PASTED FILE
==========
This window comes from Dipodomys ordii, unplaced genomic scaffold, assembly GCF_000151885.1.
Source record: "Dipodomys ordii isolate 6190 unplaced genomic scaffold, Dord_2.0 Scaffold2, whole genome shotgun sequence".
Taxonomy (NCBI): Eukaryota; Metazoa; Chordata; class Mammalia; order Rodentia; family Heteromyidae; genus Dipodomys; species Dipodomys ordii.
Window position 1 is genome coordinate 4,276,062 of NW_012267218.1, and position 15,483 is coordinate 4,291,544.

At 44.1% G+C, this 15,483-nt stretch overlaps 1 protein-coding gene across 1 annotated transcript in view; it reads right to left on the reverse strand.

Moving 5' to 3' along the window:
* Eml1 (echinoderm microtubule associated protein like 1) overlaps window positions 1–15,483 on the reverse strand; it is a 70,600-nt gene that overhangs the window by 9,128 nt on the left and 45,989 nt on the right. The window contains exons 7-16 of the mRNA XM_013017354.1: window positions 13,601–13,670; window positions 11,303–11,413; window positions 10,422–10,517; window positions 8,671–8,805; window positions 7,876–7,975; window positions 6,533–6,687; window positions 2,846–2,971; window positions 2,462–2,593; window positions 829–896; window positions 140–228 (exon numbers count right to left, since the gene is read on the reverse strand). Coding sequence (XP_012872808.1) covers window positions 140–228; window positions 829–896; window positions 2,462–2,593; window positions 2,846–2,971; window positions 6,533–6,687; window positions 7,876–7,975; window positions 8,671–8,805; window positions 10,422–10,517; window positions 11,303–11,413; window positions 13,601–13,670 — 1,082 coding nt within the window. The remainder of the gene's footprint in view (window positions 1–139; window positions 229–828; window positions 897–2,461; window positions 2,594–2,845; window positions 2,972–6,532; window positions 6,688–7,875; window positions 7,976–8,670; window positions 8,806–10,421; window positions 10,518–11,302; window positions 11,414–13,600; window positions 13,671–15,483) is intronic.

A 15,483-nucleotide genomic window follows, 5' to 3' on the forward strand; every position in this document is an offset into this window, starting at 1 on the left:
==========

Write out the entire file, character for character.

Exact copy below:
This window comes from Dipodomys ordii, unplaced genomic scaffold, assembly GCF_000151885.1.
Source record: "Dipodomys ordii isolate 6190 unplaced genomic scaffold, Dord_2.0 Scaffold2, whole genome shotgun sequence".
Taxonomy (NCBI): Eukaryota; Metazoa; Chordata; class Mammalia; order Rodentia; family Heteromyidae; genus Dipodomys; species Dipodomys ordii.
Window position 1 is genome coordinate 4,276,062 of NW_012267218.1, and position 15,483 is coordinate 4,291,544.

At 44.1% G+C, this 15,483-nt stretch overlaps 1 protein-coding gene across 1 annotated transcript in view; it reads right to left on the reverse strand.

Moving 5' to 3' along the window:
* Eml1 (echinoderm microtubule associated protein like 1) overlaps window positions 1–15,483 on the reverse strand; it is a 70,600-nt gene that overhangs the window by 9,128 nt on the left and 45,989 nt on the right. The window contains exons 7-16 of the mRNA XM_013017354.1: window positions 13,601–13,670; window positions 11,303–11,413; window positions 10,422–10,517; window positions 8,671–8,805; window positions 7,876–7,975; window positions 6,533–6,687; window positions 2,846–2,971; window positions 2,462–2,593; window positions 829–896; window positions 140–228 (exon numbers count right to left, since the gene is read on the reverse strand). Coding sequence (XP_012872808.1) covers window positions 140–228; window positions 829–896; window positions 2,462–2,593; window positions 2,846–2,971; window positions 6,533–6,687; window positions 7,876–7,975; window positions 8,671–8,805; window positions 10,422–10,517; window positions 11,303–11,413; window positions 13,601–13,670 — 1,082 coding nt within the window. The remainder of the gene's footprint in view (window positions 1–139; window positions 229–828; window positions 897–2,461; window positions 2,594–2,845; window positions 2,972–6,532; window positions 6,688–7,875; window positions 7,976–8,670; window positions 8,806–10,421; window positions 10,518–11,302; window positions 11,414–13,600; window positions 13,671–15,483) is intronic.

A 15,483-nucleotide genomic window follows, 5' to 3' on the forward strand; every position in this document is an offset into this window, starting at 1 on the left: